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  Coachlight Press
[Ever Your Servant - Cover]

Ever Your Servant, or how retail really sucks
an Excerpt

By K.A. Corlett


In the back room of the Health Food Shop, Joelle bent low over her July sales figures. She adjusted the lamp so her circle of light was smaller. If they didn’t see it under the door, the hamster heads from Security wouldn’t give her a hard time.

“ ‘Thou fair-hair’d angel of the evening,
Now, whilst the sun rests on the mountains, light
Thy bright torch of love.’ ”

Despite herself, Joelle started. Max Lambert stood no more than two feet away, but she hadn’t even heard the door open. “I’m not sure about you, but where I come from, knocking is a good thing.”

His teeth gleamed white in the dark. “Fruit of the vine,” he said, and a fluted glass appeared within reach of her hand. “Or does Mademoiselle have an aversion to grapes?”

“No. Mademoiselle adores grapes. She just doesn’t care much for pushy rich guys who pop in unannounced.”

Lambert crouched low, resting an elbow on the counter. His face came within the compass of her light and he marked her with his strange, clear eyes. “I would agree to ‘bold’, ma chère, but never ‘pushy.”’

“Who said it was negotiable?”

That prompted a huge grin.

“Look—” Joelle slammed her ledger closed. The breeze it created moved a tendril of hair across his face. She decided not to notice. “It’s very simple: I liked Sal. He was a crusty old Italian guy who deep-fried everything and said ‘blessa-you’ when people belched. I don’t know you, Monsieur Lambert, and I don’t particularly care to. You could be Saint Francis of bloody Assisi and that wouldn’t make any points with me.”

His smile had receded to a straight line, but his armour didn’t seem dented in the least. He blinked slowly. It felt like a weird nod of affirmation. “Sal spoke of you. He said that you were beautiful, and very clever.”

It occurred to Joelle that their faces were far too close. He smelled faintly of incense. She straightened and stood up, leaving her wooden stool between them. He followed her with his eyes.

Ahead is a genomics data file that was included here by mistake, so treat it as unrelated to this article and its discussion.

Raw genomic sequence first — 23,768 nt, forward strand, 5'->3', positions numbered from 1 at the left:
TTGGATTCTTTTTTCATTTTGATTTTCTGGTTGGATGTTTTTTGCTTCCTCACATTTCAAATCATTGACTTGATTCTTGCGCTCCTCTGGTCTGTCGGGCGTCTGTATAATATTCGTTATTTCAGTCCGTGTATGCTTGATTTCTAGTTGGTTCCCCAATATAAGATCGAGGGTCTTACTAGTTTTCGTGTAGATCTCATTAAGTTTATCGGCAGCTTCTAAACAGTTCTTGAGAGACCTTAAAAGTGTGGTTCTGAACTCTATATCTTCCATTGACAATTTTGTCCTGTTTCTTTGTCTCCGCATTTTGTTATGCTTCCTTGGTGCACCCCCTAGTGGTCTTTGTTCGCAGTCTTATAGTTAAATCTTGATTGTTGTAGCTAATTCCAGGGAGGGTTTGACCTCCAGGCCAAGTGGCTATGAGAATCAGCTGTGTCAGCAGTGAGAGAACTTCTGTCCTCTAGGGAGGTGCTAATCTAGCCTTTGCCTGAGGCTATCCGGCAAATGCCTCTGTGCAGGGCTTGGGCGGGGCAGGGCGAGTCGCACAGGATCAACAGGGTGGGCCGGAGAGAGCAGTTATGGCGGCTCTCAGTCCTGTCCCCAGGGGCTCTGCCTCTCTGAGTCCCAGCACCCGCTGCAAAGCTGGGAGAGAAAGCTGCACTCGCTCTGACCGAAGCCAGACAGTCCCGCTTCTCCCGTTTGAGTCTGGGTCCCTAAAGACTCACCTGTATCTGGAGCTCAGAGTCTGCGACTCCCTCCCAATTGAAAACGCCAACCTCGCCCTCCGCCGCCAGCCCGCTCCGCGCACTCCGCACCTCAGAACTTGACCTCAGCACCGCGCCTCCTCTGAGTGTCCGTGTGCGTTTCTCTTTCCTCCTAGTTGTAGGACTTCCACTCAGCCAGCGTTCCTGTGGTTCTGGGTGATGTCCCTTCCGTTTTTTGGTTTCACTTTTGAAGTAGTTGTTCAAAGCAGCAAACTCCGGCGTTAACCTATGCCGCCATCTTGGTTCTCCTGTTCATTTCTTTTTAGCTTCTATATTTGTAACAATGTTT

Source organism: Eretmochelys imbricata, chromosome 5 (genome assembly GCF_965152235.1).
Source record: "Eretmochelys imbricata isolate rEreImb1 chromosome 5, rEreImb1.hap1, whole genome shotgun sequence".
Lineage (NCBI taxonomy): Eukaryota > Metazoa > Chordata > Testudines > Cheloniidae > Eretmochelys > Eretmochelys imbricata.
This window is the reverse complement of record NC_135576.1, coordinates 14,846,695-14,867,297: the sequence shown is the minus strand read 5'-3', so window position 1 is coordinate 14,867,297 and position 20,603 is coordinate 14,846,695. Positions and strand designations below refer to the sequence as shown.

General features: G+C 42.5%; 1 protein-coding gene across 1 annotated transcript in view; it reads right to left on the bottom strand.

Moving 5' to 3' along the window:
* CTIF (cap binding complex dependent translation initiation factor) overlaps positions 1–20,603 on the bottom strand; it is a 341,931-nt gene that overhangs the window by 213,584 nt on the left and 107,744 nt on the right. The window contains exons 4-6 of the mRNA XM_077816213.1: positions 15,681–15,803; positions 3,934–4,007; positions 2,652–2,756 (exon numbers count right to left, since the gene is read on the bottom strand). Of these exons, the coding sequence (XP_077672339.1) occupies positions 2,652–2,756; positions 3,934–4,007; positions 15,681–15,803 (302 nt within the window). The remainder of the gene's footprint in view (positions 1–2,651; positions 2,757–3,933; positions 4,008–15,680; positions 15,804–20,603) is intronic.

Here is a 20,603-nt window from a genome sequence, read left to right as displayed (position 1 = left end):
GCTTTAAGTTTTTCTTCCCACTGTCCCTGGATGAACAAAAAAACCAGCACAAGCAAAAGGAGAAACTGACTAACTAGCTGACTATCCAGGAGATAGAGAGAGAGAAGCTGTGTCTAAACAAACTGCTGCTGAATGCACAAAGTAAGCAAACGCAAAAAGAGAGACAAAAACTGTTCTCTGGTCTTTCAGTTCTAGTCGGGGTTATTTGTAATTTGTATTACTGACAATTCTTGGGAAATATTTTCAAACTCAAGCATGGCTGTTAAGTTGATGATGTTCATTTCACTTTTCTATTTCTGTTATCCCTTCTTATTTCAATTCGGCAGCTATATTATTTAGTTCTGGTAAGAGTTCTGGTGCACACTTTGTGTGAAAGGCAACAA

“You are an astute judge of character, Joelle Lachance.”

“And you aren’t doing anything for your case.”

“Ah.” Her visitor rose. Those long legs didn’t seem any the worse for bending. He took a half-step forward, all the stool would allow him. She took a full one back. “You won’t return with me, then?”

“Is that really why you crossed half the store with a glass of wine?”

“Perhaps I just wanted to hear you say ‘Maximillien.”’

“No kidding.” She looked him over. “Give me that.” Joelle put out her hand for the glass. She half-expected him to try something, but he just passed it to her without comment. She raised it to her mouth and drank its contents off in a single draught. Lambert raised an eyebrow. She held the glass out for him to take. “Will that do, Maximillien?

His fingers hovered over hers an instant longer than they should have. Finally, his lips crooked upward at one corner, and he took the glass. “Goodnight, Joelle Lachance.” With another of his genteel half-bows, he left her alone.

Joelle stared at the door that he’d closed so quietly behind him. Her heart pounded like it would jump clean out of her chest. Everything about her was overstimulated at the moment, from her toenails to the ends of her hair. She drew a deep breath. The wine’s warmth began to spread from the pit of her stomach. Vin jaune. She knit her brows. She’d known the dry oak-and-autumn-leaves taste of it—and its name—even before it had hit the back of her throat. She’d also never heard of it in her life.


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Excerpt is Copyright K.A. Corlett 2004.
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